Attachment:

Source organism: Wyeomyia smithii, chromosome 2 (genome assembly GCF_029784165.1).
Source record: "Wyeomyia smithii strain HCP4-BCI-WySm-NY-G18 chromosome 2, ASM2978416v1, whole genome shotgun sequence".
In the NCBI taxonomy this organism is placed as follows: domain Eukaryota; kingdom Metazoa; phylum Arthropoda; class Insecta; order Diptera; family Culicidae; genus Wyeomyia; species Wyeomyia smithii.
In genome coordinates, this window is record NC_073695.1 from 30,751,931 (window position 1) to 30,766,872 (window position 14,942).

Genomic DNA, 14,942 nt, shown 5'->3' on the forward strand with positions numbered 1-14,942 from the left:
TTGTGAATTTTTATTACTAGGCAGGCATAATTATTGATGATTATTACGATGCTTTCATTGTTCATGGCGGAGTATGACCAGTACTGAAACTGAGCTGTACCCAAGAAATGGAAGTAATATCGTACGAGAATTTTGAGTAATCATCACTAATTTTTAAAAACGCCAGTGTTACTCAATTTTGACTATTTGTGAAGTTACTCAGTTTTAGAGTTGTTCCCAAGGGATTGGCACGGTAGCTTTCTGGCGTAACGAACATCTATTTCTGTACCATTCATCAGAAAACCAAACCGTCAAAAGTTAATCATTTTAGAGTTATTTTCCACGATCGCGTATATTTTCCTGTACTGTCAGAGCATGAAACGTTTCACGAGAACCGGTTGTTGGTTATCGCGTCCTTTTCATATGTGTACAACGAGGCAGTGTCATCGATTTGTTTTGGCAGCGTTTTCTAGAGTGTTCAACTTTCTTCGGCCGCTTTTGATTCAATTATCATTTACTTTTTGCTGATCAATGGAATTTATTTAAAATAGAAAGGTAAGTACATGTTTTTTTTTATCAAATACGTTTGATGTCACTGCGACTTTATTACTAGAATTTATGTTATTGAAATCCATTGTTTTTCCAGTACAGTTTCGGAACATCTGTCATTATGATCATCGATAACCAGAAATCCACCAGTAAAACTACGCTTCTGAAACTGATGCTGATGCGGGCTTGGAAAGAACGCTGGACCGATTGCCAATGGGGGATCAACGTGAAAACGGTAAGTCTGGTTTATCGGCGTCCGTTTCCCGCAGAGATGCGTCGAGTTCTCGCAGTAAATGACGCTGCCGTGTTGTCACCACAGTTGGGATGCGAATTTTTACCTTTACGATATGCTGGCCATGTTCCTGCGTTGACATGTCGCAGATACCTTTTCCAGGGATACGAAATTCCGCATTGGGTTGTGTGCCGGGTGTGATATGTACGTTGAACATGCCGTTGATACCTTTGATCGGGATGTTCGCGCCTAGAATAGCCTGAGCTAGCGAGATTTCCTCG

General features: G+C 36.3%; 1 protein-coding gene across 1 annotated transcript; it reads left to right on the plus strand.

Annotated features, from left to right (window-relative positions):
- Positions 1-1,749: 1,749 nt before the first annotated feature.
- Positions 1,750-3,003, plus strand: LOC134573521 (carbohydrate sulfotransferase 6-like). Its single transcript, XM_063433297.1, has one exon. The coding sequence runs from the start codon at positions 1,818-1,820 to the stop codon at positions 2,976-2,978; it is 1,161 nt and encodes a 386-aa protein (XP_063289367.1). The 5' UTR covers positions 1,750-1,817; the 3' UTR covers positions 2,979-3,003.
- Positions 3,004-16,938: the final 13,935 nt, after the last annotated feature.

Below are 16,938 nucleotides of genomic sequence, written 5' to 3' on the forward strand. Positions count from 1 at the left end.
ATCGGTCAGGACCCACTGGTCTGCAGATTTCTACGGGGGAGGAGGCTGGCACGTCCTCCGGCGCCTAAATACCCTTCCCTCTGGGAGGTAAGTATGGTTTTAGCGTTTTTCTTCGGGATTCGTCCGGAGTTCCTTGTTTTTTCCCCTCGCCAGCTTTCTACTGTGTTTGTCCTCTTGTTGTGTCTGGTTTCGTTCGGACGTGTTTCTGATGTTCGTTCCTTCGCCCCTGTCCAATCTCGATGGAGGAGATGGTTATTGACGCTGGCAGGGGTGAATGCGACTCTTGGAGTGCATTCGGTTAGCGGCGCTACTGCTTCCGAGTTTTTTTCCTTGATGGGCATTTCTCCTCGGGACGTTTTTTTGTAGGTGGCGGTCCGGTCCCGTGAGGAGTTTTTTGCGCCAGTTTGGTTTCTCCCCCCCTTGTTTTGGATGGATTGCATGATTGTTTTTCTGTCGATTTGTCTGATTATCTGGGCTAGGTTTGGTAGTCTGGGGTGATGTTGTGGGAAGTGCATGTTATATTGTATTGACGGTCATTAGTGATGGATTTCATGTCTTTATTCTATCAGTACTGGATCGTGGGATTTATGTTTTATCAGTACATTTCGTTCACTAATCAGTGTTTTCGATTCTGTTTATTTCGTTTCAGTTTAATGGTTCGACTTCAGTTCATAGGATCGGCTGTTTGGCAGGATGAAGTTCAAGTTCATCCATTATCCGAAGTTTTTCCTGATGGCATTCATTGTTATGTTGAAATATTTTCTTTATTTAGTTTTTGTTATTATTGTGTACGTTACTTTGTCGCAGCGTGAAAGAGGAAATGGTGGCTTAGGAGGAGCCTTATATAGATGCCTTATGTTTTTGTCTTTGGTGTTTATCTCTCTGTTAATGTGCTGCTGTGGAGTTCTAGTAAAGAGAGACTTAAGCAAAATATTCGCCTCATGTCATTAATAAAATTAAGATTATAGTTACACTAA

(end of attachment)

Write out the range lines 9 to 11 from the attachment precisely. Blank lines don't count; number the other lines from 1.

- Positions 1-1,749: 1,749 nt before the first annotated feature.
- Positions 1,750-3,003, plus strand: LOC134573521 (carbohydrate sulfotransferase 6-like). Its single transcript, XM_063433297.1, has one exon. The coding sequence runs from the start codon at positions 1,818-1,820 to the stop codon at positions 2,976-2,978; it is 1,161 nt and encodes a 386-aa protein (XP_063289367.1). The 5' UTR covers positions 1,750-1,817; the 3' UTR covers positions 2,979-3,003.
- Positions 3,004-16,938: the final 13,935 nt, after the last annotated feature.